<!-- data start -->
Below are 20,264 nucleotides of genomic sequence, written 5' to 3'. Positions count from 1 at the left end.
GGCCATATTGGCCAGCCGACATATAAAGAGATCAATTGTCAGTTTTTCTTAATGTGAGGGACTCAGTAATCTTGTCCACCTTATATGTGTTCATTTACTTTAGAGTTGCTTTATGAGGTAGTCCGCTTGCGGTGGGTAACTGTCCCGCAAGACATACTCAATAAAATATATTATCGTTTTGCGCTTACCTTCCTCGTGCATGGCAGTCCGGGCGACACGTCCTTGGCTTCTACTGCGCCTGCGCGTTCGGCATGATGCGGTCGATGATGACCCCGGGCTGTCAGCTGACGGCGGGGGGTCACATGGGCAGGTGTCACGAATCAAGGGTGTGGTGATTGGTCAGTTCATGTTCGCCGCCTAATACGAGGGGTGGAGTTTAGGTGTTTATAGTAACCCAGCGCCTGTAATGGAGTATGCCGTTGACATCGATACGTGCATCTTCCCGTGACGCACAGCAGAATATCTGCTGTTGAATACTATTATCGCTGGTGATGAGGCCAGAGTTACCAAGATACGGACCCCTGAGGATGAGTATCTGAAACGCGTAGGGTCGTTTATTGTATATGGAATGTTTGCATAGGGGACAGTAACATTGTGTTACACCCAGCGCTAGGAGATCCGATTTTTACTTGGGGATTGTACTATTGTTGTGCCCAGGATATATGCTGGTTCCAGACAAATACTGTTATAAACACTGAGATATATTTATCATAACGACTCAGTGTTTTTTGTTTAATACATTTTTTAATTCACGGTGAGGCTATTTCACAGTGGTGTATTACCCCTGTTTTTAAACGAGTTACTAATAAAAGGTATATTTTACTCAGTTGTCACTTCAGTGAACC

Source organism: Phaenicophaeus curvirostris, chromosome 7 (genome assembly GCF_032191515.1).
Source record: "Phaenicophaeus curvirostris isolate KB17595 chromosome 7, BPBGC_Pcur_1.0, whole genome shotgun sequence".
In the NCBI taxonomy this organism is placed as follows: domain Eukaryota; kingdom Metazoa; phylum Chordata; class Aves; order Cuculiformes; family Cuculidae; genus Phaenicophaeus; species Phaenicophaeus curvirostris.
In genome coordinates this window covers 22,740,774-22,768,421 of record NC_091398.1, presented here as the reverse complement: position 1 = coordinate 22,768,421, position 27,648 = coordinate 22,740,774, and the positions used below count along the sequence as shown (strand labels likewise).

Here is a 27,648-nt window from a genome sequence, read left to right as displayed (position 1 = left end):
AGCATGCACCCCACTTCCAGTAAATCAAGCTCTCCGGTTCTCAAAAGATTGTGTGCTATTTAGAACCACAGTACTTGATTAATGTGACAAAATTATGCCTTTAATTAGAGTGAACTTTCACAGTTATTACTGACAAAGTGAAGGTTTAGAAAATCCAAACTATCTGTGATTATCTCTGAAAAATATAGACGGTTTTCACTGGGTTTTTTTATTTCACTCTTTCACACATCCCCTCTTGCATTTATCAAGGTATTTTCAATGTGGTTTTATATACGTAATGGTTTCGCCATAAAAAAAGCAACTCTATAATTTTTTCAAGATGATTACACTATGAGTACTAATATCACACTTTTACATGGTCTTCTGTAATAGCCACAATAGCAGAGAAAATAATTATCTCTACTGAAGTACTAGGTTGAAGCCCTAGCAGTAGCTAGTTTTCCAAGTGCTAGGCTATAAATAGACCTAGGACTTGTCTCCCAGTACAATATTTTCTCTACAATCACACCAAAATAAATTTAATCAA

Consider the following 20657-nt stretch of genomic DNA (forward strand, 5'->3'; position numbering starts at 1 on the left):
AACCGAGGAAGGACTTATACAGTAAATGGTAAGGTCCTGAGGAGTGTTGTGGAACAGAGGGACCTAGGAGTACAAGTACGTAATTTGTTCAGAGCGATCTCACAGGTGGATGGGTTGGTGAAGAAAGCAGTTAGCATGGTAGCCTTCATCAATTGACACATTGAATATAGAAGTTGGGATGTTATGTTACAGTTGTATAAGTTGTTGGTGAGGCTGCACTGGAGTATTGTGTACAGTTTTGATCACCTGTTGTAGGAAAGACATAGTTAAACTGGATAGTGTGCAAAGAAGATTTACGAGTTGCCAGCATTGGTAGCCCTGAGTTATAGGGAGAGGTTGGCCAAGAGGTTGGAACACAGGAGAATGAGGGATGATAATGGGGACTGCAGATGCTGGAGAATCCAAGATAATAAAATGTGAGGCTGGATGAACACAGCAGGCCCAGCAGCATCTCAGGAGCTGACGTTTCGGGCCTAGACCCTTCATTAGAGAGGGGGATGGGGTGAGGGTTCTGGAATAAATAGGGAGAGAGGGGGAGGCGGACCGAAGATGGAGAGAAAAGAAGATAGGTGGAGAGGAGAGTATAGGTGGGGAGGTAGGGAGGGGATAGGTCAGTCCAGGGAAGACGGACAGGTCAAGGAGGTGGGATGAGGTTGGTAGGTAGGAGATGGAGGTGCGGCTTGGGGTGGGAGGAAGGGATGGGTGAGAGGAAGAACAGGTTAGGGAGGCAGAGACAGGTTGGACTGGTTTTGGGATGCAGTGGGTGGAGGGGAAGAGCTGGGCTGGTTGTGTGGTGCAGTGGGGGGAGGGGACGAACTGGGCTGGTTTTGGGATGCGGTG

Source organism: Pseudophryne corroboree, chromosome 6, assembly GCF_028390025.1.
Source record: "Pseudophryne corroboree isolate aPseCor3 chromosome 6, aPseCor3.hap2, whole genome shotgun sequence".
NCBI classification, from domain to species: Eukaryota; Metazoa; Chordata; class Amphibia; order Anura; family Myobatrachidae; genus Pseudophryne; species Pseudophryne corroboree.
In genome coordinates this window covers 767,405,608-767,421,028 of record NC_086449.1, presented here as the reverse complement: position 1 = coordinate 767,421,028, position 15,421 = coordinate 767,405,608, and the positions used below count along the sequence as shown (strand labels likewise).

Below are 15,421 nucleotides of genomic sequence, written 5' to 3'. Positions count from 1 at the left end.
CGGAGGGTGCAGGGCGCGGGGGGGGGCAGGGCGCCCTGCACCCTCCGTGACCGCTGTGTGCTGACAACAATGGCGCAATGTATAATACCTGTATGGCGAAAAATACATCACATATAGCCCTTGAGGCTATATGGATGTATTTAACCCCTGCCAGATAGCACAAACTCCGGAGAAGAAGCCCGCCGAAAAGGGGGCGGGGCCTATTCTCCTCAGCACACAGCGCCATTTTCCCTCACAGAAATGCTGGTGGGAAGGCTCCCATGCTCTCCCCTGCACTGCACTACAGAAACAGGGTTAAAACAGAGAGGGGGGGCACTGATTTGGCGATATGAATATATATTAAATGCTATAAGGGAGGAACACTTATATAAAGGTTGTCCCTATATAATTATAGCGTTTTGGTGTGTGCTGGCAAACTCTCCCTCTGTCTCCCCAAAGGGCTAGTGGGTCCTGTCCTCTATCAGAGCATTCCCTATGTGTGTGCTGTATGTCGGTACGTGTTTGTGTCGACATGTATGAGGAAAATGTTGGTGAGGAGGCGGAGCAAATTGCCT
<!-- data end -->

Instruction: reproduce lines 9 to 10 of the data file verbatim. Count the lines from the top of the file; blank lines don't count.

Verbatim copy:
Consider the following 20657-nt stretch of genomic DNA (forward strand, 5'->3'; position numbering starts at 1 on the left):
AACCGAGGAAGGACTTATACAGTAAATGGTAAGGTCCTGAGGAGTGTTGTGGAACAGAGGGACCTAGGAGTACAAGTACGTAATTTGTTCAGAGCGATCTCACAGGTGGATGGGTTGGTGAAGAAAGCAGTTAGCATGGTAGCCTTCATCAATTGACACATTGAATATAGAAGTTGGGATGTTATGTTACAGTTGTATAAGTTGTTGGTGAGGCTGCACTGGAGTATTGTGTACAGTTTTGATCACCTGTTGTAGGAAAGACATAGTTAAACTGGATAGTGTGCAAAGAAGATTTACGAGTTGCCAGCATTGGTAGCCCTGAGTTATAGGGAGAGGTTGGCCAAGAGGTTGGAACACAGGAGAATGAGGGATGATAATGGGGACTGCAGATGCTGGAGAATCCAAGATAATAAAATGTGAGGCTGGATGAACACAGCAGGCCCAGCAGCATCTCAGGAGCTGACGTTTCGGGCCTAGACCCTTCATTAGAGAGGGGGATGGGGTGAGGGTTCTGGAATAAATAGGGAGAGAGGGGGAGGCGGACCGAAGATGGAGAGAAAAGAAGATAGGTGGAGAGGAGAGTATAGGTGGGGAGGTAGGGAGGGGATAGGTCAGTCCAGGGAAGACGGACAGGTCAAGGAGGTGGGATGAGGTTGGTAGGTAGGAGATGGAGGTGCGGCTTGGGGTGGGAGGAAGGGATGGGTGAGAGGAAGAACAGGTTAGGGAGGCAGAGACAGGTTGGACTGGTTTTGGGATGCAGTGGGTGGAGGGGAAGAGCTGGGCTGGTTGTGTGGTGCAGTGGGGGGAGGGGACGAACTGGGCTGGTTTTGGGATGCGGTG